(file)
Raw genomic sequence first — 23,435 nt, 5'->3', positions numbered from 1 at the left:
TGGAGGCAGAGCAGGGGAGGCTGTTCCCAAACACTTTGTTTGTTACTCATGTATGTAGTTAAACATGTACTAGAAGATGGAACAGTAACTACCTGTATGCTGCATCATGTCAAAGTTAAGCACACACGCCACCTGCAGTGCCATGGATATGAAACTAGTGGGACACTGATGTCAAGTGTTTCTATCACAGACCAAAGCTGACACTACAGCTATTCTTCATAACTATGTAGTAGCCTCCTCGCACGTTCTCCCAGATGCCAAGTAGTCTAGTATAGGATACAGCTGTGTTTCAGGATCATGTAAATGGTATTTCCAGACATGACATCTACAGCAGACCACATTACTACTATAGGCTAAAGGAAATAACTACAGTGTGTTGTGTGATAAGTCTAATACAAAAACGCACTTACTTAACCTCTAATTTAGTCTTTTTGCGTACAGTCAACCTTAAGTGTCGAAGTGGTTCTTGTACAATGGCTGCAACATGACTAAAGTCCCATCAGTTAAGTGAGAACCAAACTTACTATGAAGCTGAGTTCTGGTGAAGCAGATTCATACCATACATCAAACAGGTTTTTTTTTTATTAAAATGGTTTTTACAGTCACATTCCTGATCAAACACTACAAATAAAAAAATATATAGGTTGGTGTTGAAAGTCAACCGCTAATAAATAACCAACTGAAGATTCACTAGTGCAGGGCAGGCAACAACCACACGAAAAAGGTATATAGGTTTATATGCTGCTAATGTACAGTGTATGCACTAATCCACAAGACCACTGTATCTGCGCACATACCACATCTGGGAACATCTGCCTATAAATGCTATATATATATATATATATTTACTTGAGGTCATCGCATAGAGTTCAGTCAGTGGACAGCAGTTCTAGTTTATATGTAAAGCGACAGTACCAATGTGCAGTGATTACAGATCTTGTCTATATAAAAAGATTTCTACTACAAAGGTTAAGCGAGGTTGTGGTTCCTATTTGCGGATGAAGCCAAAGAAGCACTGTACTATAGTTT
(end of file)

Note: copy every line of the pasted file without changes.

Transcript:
Raw genomic sequence first — 23,435 nt, 5'->3', positions numbered from 1 at the left:
TGGAGGCAGAGCAGGGGAGGCTGTTCCCAAACACTTTGTTTGTTACTCATGTATGTAGTTAAACATGTACTAGAAGATGGAACAGTAACTACCTGTATGCTGCATCATGTCAAAGTTAAGCACACACGCCACCTGCAGTGCCATGGATATGAAACTAGTGGGACACTGATGTCAAGTGTTTCTATCACAGACCAAAGCTGACACTACAGCTATTCTTCATAACTATGTAGTAGCCTCCTCGCACGTTCTCCCAGATGCCAAGTAGTCTAGTATAGGATACAGCTGTGTTTCAGGATCATGTAAATGGTATTTCCAGACATGACATCTACAGCAGACCACATTACTACTATAGGCTAAAGGAAATAACTACAGTGTGTTGTGTGATAAGTCTAATACAAAAACGCACTTACTTAACCTCTAATTTAGTCTTTTTGCGTACAGTCAACCTTAAGTGTCGAAGTGGTTCTTGTACAATGGCTGCAACATGACTAAAGTCCCATCAGTTAAGTGAGAACCAAACTTACTATGAAGCTGAGTTCTGGTGAAGCAGATTCATACCATACATCAAACAGGTTTTTTTTTTATTAAAATGGTTTTTACAGTCACATTCCTGATCAAACACTACAAATAAAAAAATATATAGGTTGGTGTTGAAAGTCAACCGCTAATAAATAACCAACTGAAGATTCACTAGTGCAGGGCAGGCAACAACCACACGAAAAAGGTATATAGGTTTATATGCTGCTAATGTACAGTGTATGCACTAATCCACAAGACCACTGTATCTGCGCACATACCACATCTGGGAACATCTGCCTATAAATGCTATATATATATATATATATTTACTTGAGGTCATCGCATAGAGTTCAGTCAGTGGACAGCAGTTCTAGTTTATATGTAAAGCGACAGTACCAATGTGCAGTGATTACAGATCTTGTCTATATAAAAAGATTTCTACTACAAAGGTTAAGCGAGGTTGTGGTTCCTATTTGCGGATGAAGCCAAAGAAGCACTGTACTATAGTTT